Unlike punk, which was more openly anti-authoritarian, the northern soul scene has often been written about as if it “floated free” from the politics of the day, but the reverse is true. The northern soul scene was rooted in the industrial towns and cities of Britain, which across the arch of time faced unprecedented waves of deindustrialization.

The book has more on the relation with punk:

Britain’s two greatest subcultures had much in common. Both were underground and frequently misunderstood. Northern soul had grown up organically across a period of ten years since the height of the first-generation Mods and was a subculture that was more authentically the product of young people themselves, often hiding from authority, dodging the drug squad and attending self-managed clubs that were only sparsely advertised. Punk was largely contrived and skillfully managed in part by [Malcolm] McLaren, driven by his genuine love of New York garage bands and an opportunistic interest in anarchism and the Situationist movement.

He cites Paul Mason: “we were using the black industrial music of the late sixties to say something about our white industrial lives in the seventies”. I think also of the intriguing Finnish affinity for tango.

Though—like Daoist recluses—the northern soul crowd prided themselves on shunning outside attention, the scene was soon discovered by media moguls like Tony Palmer, whose 1977 film This England: Wigan Casino divided opinion:

Echoing Alan Bennett’s lament, Palmer

added smouldering furnaces, decaying coalfields and derelict canals—overwrought historical imagery that the citizens of Wigan had long since tired of.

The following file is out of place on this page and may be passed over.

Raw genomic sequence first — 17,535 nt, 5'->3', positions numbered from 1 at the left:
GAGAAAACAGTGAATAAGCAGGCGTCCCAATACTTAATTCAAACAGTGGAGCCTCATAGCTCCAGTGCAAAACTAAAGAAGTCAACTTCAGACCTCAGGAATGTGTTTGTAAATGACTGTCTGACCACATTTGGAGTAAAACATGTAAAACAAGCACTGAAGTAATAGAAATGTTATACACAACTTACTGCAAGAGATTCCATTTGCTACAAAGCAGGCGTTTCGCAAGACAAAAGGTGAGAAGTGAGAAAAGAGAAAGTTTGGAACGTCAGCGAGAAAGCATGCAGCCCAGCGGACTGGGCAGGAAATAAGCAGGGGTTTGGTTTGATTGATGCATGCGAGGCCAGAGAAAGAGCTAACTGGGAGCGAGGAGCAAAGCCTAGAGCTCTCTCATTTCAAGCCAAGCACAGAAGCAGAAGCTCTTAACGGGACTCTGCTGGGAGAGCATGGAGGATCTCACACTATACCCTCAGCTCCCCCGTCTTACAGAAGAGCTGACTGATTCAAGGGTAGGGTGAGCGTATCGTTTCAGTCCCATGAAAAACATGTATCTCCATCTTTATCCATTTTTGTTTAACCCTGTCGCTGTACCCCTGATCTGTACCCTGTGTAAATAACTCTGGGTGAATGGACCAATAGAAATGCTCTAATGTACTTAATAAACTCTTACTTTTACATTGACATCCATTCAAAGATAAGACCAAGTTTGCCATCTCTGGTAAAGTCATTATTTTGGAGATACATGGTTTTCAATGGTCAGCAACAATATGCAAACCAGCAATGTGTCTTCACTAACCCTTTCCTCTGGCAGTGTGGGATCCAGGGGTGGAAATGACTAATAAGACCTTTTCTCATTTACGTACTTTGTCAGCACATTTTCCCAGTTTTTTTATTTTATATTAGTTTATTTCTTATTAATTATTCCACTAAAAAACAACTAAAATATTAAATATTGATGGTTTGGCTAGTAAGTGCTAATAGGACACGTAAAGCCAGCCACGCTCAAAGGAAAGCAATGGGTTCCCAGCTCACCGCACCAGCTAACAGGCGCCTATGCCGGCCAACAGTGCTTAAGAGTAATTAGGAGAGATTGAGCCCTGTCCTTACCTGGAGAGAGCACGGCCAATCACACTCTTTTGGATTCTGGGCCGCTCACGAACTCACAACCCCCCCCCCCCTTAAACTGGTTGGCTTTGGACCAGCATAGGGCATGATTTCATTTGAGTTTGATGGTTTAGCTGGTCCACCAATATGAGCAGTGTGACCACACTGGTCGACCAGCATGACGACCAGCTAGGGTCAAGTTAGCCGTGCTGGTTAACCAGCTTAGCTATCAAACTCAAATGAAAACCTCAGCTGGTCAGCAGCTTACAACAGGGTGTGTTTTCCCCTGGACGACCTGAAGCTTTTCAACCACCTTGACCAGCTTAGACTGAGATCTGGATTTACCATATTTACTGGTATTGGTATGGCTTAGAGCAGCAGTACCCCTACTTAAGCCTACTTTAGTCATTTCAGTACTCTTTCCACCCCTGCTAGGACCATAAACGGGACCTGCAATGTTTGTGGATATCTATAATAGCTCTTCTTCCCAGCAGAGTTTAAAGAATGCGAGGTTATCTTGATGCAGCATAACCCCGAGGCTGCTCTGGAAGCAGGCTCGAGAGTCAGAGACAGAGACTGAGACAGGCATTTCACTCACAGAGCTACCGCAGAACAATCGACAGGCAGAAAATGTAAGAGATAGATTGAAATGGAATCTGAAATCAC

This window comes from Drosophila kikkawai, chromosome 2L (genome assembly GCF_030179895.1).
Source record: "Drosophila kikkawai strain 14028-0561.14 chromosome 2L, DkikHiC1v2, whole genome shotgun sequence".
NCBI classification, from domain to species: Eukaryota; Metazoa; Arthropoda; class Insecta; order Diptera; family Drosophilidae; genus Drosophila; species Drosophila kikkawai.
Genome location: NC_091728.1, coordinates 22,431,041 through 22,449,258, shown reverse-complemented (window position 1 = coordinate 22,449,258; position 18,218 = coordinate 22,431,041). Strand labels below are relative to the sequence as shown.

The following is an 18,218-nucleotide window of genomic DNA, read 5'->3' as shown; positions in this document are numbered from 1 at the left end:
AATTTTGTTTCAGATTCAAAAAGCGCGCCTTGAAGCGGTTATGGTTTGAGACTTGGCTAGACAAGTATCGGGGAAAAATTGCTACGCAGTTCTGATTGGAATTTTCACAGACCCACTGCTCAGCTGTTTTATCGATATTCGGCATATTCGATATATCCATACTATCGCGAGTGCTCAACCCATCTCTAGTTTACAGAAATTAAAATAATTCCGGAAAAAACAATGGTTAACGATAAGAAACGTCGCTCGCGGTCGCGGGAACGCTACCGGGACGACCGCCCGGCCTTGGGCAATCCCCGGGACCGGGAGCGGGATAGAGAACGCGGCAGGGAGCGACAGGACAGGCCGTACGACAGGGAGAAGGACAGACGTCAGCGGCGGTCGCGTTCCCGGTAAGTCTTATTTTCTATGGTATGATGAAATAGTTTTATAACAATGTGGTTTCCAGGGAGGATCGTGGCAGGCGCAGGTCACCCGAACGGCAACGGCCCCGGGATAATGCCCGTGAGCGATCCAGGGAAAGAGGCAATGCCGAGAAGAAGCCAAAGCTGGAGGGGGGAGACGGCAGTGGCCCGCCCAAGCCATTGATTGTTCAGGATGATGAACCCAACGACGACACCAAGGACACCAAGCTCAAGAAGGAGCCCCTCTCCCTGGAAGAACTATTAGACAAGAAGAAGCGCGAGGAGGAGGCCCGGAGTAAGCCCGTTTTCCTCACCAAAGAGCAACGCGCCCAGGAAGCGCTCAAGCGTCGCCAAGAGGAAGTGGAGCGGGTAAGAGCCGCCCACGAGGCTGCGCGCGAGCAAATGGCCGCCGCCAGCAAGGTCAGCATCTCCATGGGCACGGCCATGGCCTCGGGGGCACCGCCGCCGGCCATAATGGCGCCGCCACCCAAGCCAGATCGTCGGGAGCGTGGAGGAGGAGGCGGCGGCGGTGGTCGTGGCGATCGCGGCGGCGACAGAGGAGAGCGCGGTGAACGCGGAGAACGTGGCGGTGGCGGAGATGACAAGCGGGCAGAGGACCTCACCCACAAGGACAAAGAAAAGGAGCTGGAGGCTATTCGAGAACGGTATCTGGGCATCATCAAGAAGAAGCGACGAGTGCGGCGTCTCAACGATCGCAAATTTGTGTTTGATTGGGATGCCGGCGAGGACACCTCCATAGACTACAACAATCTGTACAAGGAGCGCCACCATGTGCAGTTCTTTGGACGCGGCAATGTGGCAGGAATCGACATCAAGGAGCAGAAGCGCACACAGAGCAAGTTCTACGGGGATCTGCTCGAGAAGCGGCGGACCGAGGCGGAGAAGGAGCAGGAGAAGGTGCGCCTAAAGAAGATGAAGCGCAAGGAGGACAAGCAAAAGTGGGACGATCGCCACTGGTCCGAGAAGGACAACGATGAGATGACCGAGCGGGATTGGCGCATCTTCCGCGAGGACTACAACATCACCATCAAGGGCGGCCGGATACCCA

But amidst ongoing debate over “purists not tourists”, the Casino soon became a casualty of economic recession.

Cosgrove’s passion for the music is always evident too:

If the beginning of the night was hectic, the end was emotionally more subdued: it was regretful, solemn, almost elegiac. By 1973, it had become established practice that all-nighters would finish with “3 before 8”: these were three soul songs to mark the end of the night, played as the clock reached 8am and the morning light sliced through the skylight windows in the decaying roofs of the Casino.

Discussing them in sequence, he gives pride of place to the second-to-last song in the set, Tobi Legend’s “Time will pass you by”:

Venues
The chapters describe the heydays of the legendary clubs in turn. In the early days they came up against another kind of fundamentalist, James Anderton (“God’s copper”), with his moral crusade to clean up Manchester. The Twisted Wheel there became “the template by which all subsequent northern soul clubs were judged: the intense atmosphere, the rare soul music and the extravagant dancers”. It was succeeded by the Golden Torch Ballroom, a converted cinema in the suitably obscure venue of Tunstall, near Stoke-on-Trent:

The interior of the Torch also told a story of change, not least the collapse of traditional religion and the rise of youth culture. It was a small hall with marble pillars and a balcony overlooking the wooden dance floor. It had started out as a church, before becoming a roller-skating rink and, in the immediate post-war period, morphing into the Little Regent Cinema. Local soul fan and businessman Chris Burton changed its use again and it became a Mod club, and then eventually an all-nighter whose influence stretched across the Potteries, to Lancashire in the north and the Midlands to the south.

Many clubs

aped the patterns of older working-class institutions—electing committees and treasurers, and holding nights in fading workers’ clubs, miners’ welfares and industrial social clubs.

Next the baton was taken by Wigan Casino and Blackpool Mecca, with their musical policies competing. Describing the rise and fall of seaside venues, their decline complementing the rise of foreign package holidays, Cosgrove gives an evocative portrayal of Blackpool, “a wonderland of donkey rides, kiss-me-quick hats and venereal disease”.